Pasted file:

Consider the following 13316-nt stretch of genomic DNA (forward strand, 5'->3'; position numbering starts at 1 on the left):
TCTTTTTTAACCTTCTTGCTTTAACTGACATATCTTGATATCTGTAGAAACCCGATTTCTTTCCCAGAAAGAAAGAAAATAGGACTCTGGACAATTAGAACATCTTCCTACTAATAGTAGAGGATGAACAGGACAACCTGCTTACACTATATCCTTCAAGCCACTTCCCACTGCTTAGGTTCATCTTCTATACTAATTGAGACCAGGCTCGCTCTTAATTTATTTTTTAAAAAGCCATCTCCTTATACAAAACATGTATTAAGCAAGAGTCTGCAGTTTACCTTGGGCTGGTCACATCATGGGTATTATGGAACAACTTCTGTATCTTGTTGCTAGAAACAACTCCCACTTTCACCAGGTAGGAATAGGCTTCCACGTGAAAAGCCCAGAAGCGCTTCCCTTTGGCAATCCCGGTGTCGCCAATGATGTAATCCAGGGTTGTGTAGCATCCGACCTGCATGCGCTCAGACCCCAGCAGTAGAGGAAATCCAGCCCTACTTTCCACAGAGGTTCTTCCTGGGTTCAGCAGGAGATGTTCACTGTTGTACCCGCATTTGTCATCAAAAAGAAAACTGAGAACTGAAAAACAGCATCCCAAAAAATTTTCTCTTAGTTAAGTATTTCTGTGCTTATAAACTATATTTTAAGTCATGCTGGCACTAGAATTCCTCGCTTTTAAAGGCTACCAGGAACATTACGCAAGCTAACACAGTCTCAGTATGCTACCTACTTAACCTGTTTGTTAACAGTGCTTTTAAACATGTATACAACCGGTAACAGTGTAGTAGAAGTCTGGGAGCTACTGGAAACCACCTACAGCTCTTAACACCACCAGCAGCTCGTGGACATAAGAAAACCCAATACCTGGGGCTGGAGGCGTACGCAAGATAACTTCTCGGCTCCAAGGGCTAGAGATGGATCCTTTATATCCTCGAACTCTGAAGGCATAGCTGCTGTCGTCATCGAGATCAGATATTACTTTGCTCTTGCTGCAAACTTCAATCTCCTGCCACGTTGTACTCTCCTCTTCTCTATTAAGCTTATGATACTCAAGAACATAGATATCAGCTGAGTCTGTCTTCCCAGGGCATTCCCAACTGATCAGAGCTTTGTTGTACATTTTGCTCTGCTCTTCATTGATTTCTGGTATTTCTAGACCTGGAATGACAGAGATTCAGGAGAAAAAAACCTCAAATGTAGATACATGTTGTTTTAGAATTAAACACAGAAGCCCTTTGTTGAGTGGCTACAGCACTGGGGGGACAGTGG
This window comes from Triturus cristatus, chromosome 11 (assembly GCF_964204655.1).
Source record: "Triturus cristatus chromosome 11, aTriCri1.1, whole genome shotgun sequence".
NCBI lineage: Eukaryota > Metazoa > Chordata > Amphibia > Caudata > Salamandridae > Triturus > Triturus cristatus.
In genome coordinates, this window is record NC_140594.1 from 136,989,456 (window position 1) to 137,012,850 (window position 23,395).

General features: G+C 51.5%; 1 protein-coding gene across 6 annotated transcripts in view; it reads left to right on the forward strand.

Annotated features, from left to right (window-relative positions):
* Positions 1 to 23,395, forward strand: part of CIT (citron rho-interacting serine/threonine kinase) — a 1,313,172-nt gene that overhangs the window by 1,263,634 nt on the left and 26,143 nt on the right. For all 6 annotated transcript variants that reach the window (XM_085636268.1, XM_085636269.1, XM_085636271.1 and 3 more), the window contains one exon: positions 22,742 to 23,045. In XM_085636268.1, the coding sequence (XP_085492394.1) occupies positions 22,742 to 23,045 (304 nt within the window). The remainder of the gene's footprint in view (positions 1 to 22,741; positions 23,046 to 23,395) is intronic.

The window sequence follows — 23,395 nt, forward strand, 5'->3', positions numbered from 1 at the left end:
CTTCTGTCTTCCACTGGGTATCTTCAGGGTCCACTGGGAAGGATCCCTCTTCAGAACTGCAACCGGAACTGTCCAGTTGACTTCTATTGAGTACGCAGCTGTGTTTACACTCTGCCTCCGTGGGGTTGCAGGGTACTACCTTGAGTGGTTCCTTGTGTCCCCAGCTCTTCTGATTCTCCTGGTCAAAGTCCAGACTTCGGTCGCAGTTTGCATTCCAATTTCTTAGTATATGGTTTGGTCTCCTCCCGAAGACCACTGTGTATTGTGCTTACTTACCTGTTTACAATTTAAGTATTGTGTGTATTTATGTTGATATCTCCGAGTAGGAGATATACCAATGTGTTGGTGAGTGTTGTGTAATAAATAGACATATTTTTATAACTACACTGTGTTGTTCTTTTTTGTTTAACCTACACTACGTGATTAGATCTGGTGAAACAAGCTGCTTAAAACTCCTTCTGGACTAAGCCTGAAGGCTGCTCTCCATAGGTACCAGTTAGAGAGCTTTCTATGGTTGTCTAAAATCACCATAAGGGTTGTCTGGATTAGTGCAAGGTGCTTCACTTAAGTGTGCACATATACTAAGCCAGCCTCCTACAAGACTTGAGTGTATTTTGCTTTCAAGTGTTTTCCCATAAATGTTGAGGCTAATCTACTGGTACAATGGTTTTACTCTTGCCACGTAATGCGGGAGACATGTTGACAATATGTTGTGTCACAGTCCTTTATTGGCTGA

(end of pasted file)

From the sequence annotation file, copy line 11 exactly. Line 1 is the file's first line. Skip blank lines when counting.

CTTCTGTCTTCCACTGGGTATCTTCAGGGTCCACTGGGAAGGATCCCTCTTCAGAACTGCAACCGGAACTGTCCAGTTGACTTCTATTGAGTACGCAGCTGTGTTTACACTCTGCCTCCGTGGGGTTGCAGGGTACTACCTTGAGTGGTTCCTTGTGTCCCCAGCTCTTCTGATTCTCCTGGTCAAAGTCCAGACTTCGGTCGCAGTTTGCATTCCAATTTCTTAGTATATGGTTTGGTCTCCTCCCGAAGACCACTGTGTATTGTGCTTACTTACCTGTTTACAATTTAAGTATTGTGTGTATTTATGTTGATATCTCCGAGTAGGAGATATACCAATGTGTTGGTGAGTGTTGTGTAATAAATAGACATATTTTTATAACTACACTGTGTTGTTCTTTTTTGTTTAACCTACACTACGTGATTAGATCTGGTGAAACAAGCTGCTTAAAACTCCTTCTGGACTAAGCCTGAAGGCTGCTCTCCATAGGTACCAGTTAGAGAGCTTTCTATGGTTGTCTAAAATCACCATAAGGGTTGTCTGGATTAGTGCAAGGTGCTTCACTTAAGTGTGCACATATACTAAGCCAGCCTCCTACAAGACTTGAGTGTATTTTGCTTTCAAGTGTTTTCCCATAAATGTTGAGGCTAATCTACTGGTACAATGGTTTTACTCTTGCCACGTAATGCGGGAGACATGTTGACAATATGTTGTGTCACAGTCCTTTATTGGCTGA